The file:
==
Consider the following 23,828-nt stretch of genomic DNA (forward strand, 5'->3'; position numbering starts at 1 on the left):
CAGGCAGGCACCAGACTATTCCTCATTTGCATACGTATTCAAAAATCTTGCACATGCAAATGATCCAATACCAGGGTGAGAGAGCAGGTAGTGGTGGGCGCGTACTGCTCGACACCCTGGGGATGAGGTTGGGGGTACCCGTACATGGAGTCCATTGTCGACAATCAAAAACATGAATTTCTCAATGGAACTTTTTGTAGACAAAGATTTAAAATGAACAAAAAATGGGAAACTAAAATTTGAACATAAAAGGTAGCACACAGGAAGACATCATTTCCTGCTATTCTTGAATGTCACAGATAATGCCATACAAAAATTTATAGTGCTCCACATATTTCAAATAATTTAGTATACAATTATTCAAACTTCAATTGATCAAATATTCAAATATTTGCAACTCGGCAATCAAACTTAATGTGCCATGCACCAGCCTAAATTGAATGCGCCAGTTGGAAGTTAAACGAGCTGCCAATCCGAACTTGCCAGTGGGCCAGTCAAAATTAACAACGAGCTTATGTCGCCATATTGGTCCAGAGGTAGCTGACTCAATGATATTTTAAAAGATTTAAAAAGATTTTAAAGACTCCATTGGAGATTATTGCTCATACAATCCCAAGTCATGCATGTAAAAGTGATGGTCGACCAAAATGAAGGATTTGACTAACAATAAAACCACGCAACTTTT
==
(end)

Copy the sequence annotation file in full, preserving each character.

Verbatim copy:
Consider the following 23,828-nt stretch of genomic DNA (forward strand, 5'->3'; position numbering starts at 1 on the left):
CAGGCAGGCACCAGACTATTCCTCATTTGCATACGTATTCAAAAATCTTGCACATGCAAATGATCCAATACCAGGGTGAGAGAGCAGGTAGTGGTGGGCGCGTACTGCTCGACACCCTGGGGATGAGGTTGGGGGTACCCGTACATGGAGTCCATTGTCGACAATCAAAAACATGAATTTCTCAATGGAACTTTTTGTAGACAAAGATTTAAAATGAACAAAAAATGGGAAACTAAAATTTGAACATAAAAGGTAGCACACAGGAAGACATCATTTCCTGCTATTCTTGAATGTCACAGATAATGCCATACAAAAATTTATAGTGCTCCACATATTTCAAATAATTTAGTATACAATTATTCAAACTTCAATTGATCAAATATTCAAATATTTGCAACTCGGCAATCAAACTTAATGTGCCATGCACCAGCCTAAATTGAATGCGCCAGTTGGAAGTTAAACGAGCTGCCAATCCGAACTTGCCAGTGGGCCAGTCAAAATTAACAACGAGCTTATGTCGCCATATTGGTCCAGAGGTAGCTGACTCAATGATATTTTAAAAGATTTAAAAAGATTTTAAAGACTCCATTGGAGATTATTGCTCATACAATCCCAAGTCATGCATGTAAAAGTGATGGTCGACCAAAATGAAGGATTTGACTAACAATAAAACCACGCAACTTTT